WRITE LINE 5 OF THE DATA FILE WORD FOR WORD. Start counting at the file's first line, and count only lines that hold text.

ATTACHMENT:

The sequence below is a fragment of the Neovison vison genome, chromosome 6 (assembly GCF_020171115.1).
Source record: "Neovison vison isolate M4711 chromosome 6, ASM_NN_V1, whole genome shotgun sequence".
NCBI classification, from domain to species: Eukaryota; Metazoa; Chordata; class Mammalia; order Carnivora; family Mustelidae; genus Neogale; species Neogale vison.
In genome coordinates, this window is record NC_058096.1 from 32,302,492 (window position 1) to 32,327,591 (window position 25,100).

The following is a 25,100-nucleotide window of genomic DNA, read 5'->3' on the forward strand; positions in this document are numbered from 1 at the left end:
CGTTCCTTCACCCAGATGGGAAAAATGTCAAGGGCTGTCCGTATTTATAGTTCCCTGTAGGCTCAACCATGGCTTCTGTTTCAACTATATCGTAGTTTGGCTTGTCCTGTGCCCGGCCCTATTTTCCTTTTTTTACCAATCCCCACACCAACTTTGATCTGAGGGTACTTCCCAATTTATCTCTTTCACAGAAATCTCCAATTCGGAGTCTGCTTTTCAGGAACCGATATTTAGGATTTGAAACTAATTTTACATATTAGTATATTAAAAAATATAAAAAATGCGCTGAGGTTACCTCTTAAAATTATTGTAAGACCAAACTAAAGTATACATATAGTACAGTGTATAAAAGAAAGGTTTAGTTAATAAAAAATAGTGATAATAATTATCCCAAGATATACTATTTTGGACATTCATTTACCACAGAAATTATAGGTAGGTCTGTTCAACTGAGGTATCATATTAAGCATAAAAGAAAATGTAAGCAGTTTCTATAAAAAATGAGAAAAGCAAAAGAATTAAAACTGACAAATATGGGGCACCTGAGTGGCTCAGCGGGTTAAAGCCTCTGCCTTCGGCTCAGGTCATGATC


The following is a 25,100-nucleotide window of genomic DNA, read 5'->3' on the forward strand; positions in this document are numbered from 1 at the left end: